The financial challenges also partly explain another remarkable fact about the new arrival. Despite the French-sounding names of some of the best known brands, lambic brewing today is largely a Flemish occupation. All the established producers are in Dutch-speaking Flanders, except for Cantillon in the officially bilingual Brussels Capital Region, in the decidedly Flemish-tinged western suburb of Anderlecht. Tilquin, by contrast, has been set up on the other side of the language boundary in Wallonia, in an isolated industrial unit on the N7 main road in the hamlet of Bierghes, Walloon Brabant, not far from Enghien. Though fluent in both languages, and in English, Pierre himself is francophone by birth, from Namur, and the marketing makes a certain virtue of the French language, coining the term ‘gueuzerie’ as an equivalent to the Dutch ‘geuzestekerij’ for an independent non-brewing lambic blender.

But his choice of location had less to do with ethnic pride than with economics. Wallonia is generally the poorer of Belgium’s two major regions and offers subsidies and tax breaks to new enterprises that aren’t available in Flanders: in fact the Walloon regional government has invested so heavily it owns a quarter of the business. Another quarter is held by a private investor, while the well-respected Rulles brewery in Belgian Luxembourg has a small stake. The rest is in the hands of Pierre and his family.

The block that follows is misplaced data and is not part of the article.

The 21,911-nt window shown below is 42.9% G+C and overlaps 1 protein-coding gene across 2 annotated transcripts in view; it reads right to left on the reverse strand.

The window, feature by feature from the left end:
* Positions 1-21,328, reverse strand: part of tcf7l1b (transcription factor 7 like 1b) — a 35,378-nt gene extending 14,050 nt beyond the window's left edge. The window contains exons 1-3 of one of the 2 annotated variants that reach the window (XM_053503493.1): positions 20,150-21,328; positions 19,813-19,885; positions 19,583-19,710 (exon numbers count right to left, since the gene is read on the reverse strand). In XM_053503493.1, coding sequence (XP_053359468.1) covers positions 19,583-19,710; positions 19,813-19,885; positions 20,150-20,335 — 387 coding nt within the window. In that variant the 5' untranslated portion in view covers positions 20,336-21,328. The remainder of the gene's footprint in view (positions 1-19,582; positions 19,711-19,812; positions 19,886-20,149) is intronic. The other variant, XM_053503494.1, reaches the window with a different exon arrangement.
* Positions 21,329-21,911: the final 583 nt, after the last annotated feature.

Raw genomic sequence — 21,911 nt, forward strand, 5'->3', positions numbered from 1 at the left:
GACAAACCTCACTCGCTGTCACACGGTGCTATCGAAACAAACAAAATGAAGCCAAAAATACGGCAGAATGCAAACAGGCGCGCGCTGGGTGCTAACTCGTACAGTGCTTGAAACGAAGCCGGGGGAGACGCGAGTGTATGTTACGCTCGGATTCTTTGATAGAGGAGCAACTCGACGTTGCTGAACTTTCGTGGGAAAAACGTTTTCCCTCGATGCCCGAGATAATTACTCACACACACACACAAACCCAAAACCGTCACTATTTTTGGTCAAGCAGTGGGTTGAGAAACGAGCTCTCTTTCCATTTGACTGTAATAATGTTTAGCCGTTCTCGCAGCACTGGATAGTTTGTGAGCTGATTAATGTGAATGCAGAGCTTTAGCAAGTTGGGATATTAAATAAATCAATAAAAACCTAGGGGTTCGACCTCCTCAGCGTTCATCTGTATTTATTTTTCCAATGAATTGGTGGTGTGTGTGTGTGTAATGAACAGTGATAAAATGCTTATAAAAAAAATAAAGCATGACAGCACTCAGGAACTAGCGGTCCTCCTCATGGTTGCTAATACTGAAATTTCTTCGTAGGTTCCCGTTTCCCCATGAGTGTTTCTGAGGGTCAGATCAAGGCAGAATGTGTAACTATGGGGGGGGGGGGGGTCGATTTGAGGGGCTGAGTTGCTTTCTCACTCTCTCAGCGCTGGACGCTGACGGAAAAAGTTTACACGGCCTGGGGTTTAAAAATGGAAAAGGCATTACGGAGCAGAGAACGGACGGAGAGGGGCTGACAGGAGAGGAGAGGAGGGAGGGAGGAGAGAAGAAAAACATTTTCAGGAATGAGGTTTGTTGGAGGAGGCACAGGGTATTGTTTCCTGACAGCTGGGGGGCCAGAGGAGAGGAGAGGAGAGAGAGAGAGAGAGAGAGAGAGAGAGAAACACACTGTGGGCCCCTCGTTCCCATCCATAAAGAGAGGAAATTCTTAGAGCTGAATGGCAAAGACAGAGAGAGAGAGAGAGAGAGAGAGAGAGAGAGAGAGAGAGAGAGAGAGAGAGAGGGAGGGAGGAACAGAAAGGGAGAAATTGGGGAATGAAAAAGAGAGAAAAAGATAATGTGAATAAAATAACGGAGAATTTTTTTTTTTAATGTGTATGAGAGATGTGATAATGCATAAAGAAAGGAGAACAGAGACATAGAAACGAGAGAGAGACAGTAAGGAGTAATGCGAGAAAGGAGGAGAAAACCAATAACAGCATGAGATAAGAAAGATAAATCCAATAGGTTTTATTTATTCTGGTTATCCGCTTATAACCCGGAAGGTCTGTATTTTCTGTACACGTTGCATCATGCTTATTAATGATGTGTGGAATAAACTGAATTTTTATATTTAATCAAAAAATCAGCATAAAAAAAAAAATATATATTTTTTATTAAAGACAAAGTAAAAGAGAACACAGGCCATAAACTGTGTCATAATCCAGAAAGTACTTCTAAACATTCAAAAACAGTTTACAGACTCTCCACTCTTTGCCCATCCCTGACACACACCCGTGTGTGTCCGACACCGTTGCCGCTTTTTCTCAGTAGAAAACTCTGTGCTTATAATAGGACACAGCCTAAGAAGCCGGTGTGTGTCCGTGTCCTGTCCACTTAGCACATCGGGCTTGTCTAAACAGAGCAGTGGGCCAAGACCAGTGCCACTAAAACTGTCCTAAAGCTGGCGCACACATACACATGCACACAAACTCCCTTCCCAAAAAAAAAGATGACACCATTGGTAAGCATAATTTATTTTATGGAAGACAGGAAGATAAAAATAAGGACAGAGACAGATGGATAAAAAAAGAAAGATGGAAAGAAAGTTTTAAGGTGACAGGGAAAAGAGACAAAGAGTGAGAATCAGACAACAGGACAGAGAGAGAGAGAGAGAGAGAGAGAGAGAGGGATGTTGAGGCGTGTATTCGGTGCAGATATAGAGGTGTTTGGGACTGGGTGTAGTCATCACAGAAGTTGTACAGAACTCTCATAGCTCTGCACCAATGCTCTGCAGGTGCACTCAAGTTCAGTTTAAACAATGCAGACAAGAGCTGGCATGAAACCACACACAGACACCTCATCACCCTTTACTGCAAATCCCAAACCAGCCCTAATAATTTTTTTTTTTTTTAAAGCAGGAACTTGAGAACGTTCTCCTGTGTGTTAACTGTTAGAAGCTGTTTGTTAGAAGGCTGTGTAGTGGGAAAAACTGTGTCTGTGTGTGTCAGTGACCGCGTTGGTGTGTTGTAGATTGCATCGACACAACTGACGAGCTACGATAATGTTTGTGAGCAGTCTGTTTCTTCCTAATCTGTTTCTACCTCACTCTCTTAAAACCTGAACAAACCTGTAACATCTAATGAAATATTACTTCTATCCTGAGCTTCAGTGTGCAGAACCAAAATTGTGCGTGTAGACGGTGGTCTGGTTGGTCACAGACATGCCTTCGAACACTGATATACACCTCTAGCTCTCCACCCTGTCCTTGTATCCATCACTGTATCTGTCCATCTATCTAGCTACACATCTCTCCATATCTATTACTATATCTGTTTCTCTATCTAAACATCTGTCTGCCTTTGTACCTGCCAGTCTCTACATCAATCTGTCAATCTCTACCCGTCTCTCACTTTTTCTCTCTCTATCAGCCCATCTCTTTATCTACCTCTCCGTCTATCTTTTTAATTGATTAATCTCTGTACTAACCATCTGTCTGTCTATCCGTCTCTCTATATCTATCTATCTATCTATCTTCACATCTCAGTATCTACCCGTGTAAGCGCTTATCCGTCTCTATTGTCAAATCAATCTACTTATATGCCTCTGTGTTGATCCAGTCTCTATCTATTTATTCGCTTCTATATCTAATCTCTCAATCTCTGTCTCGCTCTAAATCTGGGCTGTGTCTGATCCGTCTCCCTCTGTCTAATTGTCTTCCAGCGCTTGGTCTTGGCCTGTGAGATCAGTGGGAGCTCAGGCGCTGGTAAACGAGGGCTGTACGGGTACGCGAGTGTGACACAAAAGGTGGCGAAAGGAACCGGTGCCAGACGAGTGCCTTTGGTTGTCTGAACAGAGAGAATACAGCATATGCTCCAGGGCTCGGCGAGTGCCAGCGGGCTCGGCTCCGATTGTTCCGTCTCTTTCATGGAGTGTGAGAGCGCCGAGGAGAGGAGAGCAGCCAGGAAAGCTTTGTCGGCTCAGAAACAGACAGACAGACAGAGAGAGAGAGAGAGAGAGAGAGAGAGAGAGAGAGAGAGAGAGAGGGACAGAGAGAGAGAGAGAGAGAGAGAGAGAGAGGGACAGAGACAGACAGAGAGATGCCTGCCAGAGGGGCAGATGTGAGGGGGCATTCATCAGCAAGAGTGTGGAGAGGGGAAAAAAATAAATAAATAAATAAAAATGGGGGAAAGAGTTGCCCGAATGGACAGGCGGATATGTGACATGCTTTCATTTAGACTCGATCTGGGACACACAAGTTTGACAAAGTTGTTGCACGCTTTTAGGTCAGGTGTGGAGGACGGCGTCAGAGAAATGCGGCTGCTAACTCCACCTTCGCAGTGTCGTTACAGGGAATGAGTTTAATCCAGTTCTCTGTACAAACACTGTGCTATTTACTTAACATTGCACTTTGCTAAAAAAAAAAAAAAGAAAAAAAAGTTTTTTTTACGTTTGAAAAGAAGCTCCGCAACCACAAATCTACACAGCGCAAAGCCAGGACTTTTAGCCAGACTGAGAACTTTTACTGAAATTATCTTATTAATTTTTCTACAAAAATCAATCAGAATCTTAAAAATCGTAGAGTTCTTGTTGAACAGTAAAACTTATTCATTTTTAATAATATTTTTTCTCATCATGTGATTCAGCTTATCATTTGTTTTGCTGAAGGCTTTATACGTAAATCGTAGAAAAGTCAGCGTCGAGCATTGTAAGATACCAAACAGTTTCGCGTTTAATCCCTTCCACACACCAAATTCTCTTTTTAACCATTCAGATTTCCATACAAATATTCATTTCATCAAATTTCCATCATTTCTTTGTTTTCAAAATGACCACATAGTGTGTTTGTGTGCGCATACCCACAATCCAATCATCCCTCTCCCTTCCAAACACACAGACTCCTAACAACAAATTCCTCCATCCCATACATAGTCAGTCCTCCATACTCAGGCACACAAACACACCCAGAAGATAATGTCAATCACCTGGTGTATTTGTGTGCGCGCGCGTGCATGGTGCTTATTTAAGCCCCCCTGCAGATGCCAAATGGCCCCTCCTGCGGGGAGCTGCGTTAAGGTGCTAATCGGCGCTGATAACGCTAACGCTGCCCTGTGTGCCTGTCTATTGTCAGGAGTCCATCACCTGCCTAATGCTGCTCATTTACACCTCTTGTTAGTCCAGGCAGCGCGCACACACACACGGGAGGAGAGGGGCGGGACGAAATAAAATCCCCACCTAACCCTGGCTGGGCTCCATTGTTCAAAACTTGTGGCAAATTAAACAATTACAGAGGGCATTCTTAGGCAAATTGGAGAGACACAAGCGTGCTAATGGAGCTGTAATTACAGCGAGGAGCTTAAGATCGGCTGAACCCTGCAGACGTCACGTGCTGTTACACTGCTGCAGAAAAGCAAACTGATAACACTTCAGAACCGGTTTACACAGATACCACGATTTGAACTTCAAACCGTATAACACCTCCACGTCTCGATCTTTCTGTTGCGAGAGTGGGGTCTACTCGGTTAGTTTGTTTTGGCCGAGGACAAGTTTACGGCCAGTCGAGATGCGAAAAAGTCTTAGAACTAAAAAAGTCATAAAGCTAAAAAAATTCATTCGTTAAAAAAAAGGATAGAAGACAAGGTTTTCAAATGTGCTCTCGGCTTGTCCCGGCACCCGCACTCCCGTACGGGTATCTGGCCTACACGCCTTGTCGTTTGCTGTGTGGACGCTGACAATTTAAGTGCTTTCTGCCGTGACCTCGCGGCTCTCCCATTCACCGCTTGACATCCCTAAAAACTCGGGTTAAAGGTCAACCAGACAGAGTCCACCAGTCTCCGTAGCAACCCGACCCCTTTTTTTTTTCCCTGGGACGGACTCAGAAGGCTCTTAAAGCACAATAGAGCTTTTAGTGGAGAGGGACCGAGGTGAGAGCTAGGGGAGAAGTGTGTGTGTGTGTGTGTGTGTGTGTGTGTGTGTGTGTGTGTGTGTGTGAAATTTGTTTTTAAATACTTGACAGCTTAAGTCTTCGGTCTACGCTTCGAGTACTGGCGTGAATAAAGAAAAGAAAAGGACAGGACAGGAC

Rows of French oak wine casks at Gueuzerie Tilquin. Spot the lambic blender and the Belgian beer guru.

Like other such establishments, the bulk of the space is packed with large wooden barrels, in this case 220 former wine casks from Bordeaux (Saint-Estèphe and Saint-Emilion) and the Rhône valley (Hermitage, Cornas and Crozes), all of which have previously been filled with wine three or four times. There are none of the monster barrels found in some lambic facilities – all Tilquin’s are a standard 400l. But they still make for a mouthwatering sight, tantalisingly chalked with traditional symbols identifying the brewer, and the brewing date. Some of the newer ones are still oozing yeasty barm from their bungs – lambic is the only commercial beer that undergoes the vast majority of its primary fermentation in wooden casks, as well as ageing in them. The wood might be relatively new but the design and concept is ancient, and even in this modern concrete warehouse the barrels seem to resonate with centuries of craft.